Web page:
Reviewed by Gowan James Ditchburn
“Eleanor Marx saw an alternative: a class that organised across borders, just as the rich do. She was a champion of the oppressed who linked the everyday struggles to a big vision. Our task remains the same.” These are the concluding lines of Siobhan Brown’s short book on Eleanor Marx, and for those of us that fight for a better world they hold true, our task remains the same.
Brown makes it clear that the focus of this book is not the personal life of Eleanor Marx, the focus of so many biographies which overlook the importance of her legacy. This book shines a spotlight on Eleanor’s work at the centre of a powerful trade union movement and her struggle for the rights of the oppressed. This it does amazingly well. Despite the fact the book is only 55 pages long and can fit in your pocket, Brown is able to examine the political context as well as the actions of Eleanor herself. This all important context is key to understanding the contributions of Eleanor Marx to the various struggles examined in the book and for understanding her legacy.
The first part of the book examines how Eleanor’s politics developed how even from a very early age she was engaged in politics. Famously she even wrote a letter to President Abraham Lincoln during the civil war because even though she was only 9 years old she “felt absolutely convinced that Abraham Lincoln badly needed my advice”. By age 14 Eleanor was involved in the struggles of Irish workers. Brown demonstrates both how Eleanor’s politics developed and was influenced by events, such as the Paris Commune, while at the same time giving an insight into these events showing their importance and context.
The next part looks at Eleanor’s involvement in many of the great political debates and movements of the time. Eleanor’s involvement in the establishment of socialist parties and the political debates that took place within them… Brown examines Eleanor’s engagement with women’s oppression and how her political theory developed, Brown contrasts Eleanor’s views to those dominant within the movement against women’s oppression. Eleanor’s tour of the U.S. is included and gives an insight into the situation there and Eleanor’s activity, which included agitation speeches many on the topic of miscarriage of justice which was a key issue at the time because of the Haymarket Affair and the subsequent trial and execution of seven anarchists. Eleanor’s work back in the UK within some of the poorest communities such as the Irish workers and against British imperialism overseas further developed her political understanding and theory. Brown, in examining these issues provides a high level of insight while remaining succinct. To achieve this with only few pages per chapter makes this little book both a joy to read and very useful in gaining a grounding in the matters discussed.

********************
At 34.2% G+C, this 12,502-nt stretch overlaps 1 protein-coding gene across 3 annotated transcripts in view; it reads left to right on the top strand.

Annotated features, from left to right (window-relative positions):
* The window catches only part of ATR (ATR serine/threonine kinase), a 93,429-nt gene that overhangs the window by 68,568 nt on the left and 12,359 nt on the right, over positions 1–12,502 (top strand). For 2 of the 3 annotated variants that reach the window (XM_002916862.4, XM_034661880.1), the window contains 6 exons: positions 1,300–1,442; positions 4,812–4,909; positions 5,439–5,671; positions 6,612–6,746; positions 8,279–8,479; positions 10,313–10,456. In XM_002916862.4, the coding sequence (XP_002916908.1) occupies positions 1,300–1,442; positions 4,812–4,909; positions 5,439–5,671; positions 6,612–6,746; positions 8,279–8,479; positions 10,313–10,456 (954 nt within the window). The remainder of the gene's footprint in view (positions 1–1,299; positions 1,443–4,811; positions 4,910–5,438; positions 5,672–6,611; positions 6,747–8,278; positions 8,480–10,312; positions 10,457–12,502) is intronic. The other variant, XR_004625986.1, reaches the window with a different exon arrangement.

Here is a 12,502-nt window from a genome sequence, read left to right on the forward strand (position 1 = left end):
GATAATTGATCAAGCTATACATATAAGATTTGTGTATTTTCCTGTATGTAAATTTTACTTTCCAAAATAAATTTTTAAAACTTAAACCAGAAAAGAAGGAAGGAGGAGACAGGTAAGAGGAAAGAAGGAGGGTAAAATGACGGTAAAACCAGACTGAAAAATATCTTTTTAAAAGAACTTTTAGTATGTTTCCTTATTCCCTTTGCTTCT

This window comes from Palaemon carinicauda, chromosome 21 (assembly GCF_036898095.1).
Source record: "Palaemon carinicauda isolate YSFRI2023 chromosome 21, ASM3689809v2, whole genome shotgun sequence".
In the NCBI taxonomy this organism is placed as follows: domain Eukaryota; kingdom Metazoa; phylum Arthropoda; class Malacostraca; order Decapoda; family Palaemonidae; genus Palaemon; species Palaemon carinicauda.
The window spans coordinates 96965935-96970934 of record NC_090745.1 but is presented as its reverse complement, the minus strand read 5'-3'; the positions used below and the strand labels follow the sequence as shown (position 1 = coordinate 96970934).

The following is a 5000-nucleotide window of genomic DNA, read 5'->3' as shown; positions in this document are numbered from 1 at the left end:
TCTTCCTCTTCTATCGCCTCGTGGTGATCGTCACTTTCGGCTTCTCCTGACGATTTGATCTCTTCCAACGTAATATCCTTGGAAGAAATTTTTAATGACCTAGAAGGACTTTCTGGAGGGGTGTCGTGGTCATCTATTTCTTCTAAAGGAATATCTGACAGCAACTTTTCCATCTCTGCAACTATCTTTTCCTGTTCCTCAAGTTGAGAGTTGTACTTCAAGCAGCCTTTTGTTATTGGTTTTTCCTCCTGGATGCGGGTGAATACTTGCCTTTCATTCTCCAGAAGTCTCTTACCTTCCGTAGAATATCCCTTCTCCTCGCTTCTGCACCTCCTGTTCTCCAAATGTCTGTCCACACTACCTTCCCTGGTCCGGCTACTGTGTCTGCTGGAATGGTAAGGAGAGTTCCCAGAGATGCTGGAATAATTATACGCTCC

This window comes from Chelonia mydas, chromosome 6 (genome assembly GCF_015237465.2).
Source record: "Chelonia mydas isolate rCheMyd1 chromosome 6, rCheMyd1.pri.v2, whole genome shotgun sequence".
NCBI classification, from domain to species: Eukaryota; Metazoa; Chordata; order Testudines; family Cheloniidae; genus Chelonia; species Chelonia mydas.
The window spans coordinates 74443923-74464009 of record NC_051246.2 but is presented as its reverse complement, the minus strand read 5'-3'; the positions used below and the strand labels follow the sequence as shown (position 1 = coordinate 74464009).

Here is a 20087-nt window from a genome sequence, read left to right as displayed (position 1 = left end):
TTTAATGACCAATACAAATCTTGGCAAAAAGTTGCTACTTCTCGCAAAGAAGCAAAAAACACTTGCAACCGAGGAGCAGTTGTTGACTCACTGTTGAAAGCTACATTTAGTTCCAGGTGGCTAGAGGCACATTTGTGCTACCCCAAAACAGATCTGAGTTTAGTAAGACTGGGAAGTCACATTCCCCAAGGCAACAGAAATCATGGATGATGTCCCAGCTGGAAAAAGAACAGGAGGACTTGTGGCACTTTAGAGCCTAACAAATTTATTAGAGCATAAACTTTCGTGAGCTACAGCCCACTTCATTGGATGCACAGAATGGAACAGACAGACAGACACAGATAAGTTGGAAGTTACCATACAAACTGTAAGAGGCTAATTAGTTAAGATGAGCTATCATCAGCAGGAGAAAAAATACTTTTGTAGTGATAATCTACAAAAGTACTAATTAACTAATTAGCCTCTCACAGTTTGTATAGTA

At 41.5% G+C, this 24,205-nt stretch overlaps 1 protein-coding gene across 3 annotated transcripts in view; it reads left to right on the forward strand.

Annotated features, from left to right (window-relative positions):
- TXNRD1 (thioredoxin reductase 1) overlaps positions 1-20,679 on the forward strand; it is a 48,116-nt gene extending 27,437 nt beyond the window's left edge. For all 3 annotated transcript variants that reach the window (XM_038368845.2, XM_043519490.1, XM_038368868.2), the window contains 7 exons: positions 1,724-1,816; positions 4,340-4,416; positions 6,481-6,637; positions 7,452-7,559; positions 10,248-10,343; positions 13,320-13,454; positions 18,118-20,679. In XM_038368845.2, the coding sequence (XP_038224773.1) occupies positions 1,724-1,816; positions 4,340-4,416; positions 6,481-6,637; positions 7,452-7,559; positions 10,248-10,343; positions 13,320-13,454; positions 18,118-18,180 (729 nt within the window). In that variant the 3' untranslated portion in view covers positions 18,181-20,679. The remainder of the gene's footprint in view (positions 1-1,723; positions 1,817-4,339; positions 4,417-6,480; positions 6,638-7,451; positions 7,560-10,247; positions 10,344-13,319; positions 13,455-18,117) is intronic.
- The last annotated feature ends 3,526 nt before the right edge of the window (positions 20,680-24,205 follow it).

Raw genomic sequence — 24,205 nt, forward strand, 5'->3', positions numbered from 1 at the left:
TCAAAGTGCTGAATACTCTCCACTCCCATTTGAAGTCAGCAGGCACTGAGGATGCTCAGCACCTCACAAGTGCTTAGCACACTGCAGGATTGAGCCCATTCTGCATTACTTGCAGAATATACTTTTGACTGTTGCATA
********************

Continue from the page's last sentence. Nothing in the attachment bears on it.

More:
The last part of the book is devoted to the New Union movement. This was very significant in the development of modern unionism and Eleanor Marx was right in the thick of it. Brown covers Eleanor’s involvement very well these chapters are some of the most in depth in the little book. I found this part of the book to be one of the most informative and the one most relevant to our work today. As Brown points out we face a situation where unionism is very low and a large portion of the working class is in a situation which some (mostly liberal) commentators consider unorganisable. Then just as now this is untrue and Eleanor’s important work in unionising some of the most exploited sections of the working class is central to her legacy today. Unlike other biographers Brown does not dwell to long on the struggles facing Eleanor in her personal life that led to her suicide. This is for the best, instead the final chapter focuses on the bosses’ offensive of the 1890s and how workers’ struggle was redirected with the rise of reformist politics. Brown’s concluding remarks bring together the lessons for socialists Eleanor’s legacy has. And how our task today remains the same as it did then.
Overall A Rebel’s Guide to Eleanor Marx is an excellent little book. I found that given the length of the chapters I could take this book with me and pick up and read a chapter whenever I had a little break. Other titles in the Rebels Guide to series are on Leon Trotsky, Vladimir Lenin, Rosa Luxemburg and Karl Marx. And I look forward to reading those as well.
This book is highly recommended.